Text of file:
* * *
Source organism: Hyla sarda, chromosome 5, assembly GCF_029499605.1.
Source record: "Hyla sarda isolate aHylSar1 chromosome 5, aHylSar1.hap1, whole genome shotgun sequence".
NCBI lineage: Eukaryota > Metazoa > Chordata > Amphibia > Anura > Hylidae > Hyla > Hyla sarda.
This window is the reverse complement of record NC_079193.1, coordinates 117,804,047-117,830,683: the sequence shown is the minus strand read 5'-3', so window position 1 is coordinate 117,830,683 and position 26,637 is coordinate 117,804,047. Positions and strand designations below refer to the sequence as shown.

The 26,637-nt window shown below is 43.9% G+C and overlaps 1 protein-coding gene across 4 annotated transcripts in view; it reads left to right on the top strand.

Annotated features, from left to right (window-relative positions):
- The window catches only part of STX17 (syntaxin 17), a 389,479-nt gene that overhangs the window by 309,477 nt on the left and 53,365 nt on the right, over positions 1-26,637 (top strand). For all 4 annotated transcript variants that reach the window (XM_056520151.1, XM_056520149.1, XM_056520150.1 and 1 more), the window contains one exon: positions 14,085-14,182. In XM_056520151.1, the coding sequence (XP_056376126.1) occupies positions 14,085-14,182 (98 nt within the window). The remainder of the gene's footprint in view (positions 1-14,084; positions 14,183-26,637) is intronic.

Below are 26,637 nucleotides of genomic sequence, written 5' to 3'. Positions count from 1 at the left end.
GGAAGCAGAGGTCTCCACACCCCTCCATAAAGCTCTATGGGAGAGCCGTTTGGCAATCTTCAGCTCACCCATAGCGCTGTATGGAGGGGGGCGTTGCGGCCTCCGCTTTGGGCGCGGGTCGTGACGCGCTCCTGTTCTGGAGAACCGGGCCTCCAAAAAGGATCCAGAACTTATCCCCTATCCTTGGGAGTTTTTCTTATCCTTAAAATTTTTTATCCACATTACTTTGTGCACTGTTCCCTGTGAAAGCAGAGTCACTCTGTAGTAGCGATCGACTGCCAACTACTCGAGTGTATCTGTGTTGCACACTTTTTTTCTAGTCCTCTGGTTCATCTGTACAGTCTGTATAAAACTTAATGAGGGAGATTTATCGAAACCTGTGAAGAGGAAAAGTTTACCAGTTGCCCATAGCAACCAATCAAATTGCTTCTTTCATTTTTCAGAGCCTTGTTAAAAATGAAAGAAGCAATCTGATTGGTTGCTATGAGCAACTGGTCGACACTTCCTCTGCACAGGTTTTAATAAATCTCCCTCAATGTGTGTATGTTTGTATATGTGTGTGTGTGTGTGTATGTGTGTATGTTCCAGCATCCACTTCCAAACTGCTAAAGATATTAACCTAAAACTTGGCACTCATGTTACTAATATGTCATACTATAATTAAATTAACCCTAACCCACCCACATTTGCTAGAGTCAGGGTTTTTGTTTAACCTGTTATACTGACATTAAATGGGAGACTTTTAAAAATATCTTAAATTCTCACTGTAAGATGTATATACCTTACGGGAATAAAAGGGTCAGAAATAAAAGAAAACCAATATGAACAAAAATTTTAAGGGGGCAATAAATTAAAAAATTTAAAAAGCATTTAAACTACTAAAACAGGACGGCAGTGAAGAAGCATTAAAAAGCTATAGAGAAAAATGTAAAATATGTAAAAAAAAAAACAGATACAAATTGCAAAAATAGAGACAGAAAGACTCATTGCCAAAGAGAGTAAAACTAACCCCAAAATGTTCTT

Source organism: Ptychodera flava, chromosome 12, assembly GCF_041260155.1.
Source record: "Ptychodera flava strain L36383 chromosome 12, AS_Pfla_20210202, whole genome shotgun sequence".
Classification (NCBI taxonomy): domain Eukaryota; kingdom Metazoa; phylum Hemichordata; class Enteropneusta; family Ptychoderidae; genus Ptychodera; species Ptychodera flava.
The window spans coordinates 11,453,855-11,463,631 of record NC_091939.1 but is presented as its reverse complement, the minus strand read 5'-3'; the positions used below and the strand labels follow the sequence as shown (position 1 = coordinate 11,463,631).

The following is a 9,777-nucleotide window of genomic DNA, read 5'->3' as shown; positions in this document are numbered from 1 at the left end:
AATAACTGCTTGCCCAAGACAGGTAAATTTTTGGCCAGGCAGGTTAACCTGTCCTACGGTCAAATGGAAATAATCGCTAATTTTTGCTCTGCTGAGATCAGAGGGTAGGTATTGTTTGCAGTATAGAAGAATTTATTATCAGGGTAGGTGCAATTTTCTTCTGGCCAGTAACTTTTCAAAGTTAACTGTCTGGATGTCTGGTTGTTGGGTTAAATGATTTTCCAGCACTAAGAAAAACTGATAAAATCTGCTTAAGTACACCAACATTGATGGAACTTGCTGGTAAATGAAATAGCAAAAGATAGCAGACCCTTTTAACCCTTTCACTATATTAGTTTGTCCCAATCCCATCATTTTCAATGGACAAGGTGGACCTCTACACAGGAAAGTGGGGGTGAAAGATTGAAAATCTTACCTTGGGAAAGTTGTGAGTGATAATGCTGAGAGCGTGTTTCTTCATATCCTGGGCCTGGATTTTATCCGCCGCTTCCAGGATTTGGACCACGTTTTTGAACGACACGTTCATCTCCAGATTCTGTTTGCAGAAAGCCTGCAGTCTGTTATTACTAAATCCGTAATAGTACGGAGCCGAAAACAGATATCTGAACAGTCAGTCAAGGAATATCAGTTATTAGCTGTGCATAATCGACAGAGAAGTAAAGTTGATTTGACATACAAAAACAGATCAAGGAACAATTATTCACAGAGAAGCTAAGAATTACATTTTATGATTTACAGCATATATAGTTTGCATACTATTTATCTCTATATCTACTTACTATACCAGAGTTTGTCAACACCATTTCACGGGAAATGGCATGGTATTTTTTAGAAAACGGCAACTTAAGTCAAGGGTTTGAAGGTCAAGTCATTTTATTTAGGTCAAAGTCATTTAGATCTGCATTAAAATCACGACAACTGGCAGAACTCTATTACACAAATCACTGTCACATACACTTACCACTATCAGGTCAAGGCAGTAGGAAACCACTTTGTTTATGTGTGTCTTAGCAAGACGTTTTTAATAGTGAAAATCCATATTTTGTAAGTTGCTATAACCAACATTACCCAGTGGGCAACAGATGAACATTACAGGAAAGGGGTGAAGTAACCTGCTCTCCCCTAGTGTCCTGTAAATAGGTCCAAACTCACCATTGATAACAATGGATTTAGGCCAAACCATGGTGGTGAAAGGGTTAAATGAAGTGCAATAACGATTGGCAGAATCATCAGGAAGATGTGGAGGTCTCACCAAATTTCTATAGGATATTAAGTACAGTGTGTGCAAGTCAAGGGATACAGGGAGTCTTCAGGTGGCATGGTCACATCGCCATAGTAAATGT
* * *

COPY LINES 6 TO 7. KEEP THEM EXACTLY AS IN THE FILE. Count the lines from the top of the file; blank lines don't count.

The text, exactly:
Annotated features, from left to right (window-relative positions):
- The window catches only part of STX17 (syntaxin 17), a 389,479-nt gene that overhangs the window by 309,477 nt on the left and 53,365 nt on the right, over positions 1-26,637 (top strand). For all 4 annotated transcript variants that reach the window (XM_056520151.1, XM_056520149.1, XM_056520150.1 and 1 more), the window contains one exon: positions 14,085-14,182. In XM_056520151.1, the coding sequence (XP_056376126.1) occupies positions 14,085-14,182 (98 nt within the window). The remainder of the gene's footprint in view (positions 1-14,084; positions 14,183-26,637) is intronic.